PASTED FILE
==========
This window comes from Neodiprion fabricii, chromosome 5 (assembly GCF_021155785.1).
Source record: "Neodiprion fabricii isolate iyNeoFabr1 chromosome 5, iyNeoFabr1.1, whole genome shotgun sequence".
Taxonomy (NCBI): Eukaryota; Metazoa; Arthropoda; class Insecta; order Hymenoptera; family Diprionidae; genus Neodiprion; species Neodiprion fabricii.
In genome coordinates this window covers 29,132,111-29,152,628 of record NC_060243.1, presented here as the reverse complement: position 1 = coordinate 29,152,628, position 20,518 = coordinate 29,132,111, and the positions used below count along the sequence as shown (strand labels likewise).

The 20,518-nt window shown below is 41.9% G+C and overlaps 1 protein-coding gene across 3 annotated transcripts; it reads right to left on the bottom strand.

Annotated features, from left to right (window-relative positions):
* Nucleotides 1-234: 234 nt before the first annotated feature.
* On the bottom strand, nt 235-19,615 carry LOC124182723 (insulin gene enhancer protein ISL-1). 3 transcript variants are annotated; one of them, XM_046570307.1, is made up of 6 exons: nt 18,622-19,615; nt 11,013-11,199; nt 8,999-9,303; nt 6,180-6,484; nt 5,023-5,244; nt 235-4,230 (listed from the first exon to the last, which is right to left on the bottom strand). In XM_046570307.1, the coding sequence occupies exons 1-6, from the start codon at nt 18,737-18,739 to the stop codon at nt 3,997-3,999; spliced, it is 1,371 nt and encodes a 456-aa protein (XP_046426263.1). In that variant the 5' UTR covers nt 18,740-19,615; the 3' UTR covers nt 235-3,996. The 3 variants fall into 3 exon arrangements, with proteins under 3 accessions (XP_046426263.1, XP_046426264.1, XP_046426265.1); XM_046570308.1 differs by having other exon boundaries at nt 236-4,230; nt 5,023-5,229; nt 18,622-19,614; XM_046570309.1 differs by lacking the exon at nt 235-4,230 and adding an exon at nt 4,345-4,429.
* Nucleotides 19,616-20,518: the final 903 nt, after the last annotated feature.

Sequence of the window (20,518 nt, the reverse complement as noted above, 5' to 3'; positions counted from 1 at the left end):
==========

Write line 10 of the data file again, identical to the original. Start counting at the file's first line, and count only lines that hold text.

Sequence of the window (20,518 nt, the reverse complement as noted above, 5' to 3'; positions counted from 1 at the left end):